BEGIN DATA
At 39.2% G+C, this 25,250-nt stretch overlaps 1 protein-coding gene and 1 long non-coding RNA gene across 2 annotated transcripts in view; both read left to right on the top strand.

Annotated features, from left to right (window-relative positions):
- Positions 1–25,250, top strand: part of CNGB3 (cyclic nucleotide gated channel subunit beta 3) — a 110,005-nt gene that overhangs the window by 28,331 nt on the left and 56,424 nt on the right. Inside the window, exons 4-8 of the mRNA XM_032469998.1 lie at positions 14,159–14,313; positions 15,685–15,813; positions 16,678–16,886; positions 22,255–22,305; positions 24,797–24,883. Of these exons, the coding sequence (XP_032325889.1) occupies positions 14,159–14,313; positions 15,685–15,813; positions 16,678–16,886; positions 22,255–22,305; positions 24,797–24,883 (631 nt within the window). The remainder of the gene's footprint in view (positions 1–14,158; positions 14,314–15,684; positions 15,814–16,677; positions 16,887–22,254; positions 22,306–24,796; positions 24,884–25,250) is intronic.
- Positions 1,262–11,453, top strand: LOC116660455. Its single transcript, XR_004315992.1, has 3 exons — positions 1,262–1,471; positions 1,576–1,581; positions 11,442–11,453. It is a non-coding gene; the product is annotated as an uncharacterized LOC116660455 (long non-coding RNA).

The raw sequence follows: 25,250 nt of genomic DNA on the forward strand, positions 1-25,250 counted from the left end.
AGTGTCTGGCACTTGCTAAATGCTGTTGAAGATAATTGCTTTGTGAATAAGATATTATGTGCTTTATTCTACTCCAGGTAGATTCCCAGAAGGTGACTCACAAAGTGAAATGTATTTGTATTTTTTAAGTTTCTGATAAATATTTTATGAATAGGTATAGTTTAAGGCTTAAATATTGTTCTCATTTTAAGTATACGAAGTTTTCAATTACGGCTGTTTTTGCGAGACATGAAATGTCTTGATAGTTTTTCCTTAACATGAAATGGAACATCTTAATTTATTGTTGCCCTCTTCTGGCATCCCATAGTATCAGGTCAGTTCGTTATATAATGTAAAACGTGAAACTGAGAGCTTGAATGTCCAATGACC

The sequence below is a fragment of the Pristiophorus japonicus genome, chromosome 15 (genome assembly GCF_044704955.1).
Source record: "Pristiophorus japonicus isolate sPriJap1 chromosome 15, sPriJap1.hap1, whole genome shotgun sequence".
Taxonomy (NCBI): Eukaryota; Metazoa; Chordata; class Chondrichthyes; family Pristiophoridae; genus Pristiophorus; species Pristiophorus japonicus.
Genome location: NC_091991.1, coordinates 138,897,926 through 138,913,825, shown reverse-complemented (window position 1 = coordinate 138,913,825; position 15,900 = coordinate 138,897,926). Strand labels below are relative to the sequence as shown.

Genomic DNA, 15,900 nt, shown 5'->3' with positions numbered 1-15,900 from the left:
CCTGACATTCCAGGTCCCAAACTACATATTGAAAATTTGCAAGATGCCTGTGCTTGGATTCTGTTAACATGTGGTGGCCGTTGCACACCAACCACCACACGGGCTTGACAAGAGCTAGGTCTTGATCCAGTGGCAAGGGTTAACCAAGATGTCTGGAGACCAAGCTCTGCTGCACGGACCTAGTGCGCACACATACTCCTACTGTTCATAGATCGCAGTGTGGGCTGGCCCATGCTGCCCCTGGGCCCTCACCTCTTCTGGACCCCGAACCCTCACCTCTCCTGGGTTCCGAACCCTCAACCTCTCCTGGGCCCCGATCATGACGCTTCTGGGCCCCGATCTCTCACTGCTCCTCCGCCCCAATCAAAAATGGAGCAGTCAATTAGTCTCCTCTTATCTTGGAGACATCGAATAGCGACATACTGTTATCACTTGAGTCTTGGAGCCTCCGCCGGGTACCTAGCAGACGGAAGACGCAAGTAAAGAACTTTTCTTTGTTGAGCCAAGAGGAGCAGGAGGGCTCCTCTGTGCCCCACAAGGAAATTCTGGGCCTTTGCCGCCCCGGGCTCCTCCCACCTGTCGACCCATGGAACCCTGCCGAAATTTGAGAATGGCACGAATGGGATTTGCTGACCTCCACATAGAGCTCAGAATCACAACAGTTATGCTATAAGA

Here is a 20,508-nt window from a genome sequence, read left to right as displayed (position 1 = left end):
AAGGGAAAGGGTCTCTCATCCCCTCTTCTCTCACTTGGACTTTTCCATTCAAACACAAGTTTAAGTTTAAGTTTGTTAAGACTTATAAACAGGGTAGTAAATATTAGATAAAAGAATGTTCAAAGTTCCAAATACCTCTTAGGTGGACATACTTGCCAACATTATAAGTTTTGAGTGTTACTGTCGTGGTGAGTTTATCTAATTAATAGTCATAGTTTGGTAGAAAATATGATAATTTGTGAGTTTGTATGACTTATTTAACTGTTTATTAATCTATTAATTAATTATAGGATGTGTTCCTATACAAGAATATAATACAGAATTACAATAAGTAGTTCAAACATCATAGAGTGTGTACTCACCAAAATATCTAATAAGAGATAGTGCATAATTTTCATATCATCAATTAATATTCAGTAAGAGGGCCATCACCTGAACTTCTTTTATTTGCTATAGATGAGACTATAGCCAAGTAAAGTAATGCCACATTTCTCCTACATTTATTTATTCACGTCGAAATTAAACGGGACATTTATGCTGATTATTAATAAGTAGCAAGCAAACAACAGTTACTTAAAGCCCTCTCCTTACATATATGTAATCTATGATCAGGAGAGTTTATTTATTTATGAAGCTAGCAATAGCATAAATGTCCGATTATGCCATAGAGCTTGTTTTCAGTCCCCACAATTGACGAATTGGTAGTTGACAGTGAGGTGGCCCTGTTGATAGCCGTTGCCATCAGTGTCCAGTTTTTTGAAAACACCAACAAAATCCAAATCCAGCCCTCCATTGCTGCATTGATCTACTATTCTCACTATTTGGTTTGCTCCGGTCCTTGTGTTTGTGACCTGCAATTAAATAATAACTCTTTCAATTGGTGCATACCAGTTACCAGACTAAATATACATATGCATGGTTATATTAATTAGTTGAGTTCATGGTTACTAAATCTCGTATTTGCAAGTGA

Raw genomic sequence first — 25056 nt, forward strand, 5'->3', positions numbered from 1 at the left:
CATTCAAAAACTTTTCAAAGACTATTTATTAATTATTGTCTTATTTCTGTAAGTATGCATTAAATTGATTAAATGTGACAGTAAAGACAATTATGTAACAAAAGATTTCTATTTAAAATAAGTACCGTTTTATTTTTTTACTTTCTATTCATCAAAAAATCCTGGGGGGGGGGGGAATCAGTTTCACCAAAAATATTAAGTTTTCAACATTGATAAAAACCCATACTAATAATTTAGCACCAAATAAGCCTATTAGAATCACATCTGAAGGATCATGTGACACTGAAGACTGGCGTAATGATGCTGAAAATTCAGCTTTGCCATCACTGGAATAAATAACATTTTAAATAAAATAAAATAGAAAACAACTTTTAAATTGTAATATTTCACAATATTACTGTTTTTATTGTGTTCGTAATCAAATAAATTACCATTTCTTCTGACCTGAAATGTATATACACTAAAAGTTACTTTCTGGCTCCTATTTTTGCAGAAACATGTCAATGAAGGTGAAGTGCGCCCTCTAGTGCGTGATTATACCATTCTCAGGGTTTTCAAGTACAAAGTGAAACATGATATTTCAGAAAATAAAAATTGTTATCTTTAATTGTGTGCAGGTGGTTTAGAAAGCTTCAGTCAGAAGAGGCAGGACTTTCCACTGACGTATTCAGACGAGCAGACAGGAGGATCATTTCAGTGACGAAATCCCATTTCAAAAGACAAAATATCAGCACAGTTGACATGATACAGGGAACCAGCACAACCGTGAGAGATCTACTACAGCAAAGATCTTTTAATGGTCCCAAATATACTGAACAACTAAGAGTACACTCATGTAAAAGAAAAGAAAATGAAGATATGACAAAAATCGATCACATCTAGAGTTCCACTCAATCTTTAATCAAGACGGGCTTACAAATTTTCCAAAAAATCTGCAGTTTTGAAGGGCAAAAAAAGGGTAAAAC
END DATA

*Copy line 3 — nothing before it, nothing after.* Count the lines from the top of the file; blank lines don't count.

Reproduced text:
- Positions 1–25,250, top strand: part of CNGB3 (cyclic nucleotide gated channel subunit beta 3) — a 110,005-nt gene that overhangs the window by 28,331 nt on the left and 56,424 nt on the right. Inside the window, exons 4-8 of the mRNA XM_032469998.1 lie at positions 14,159–14,313; positions 15,685–15,813; positions 16,678–16,886; positions 22,255–22,305; positions 24,797–24,883. Of these exons, the coding sequence (XP_032325889.1) occupies positions 14,159–14,313; positions 15,685–15,813; positions 16,678–16,886; positions 22,255–22,305; positions 24,797–24,883 (631 nt within the window). The remainder of the gene's footprint in view (positions 1–14,158; positions 14,314–15,684; positions 15,814–16,677; positions 16,887–22,254; positions 22,306–24,796; positions 24,884–25,250) is intronic.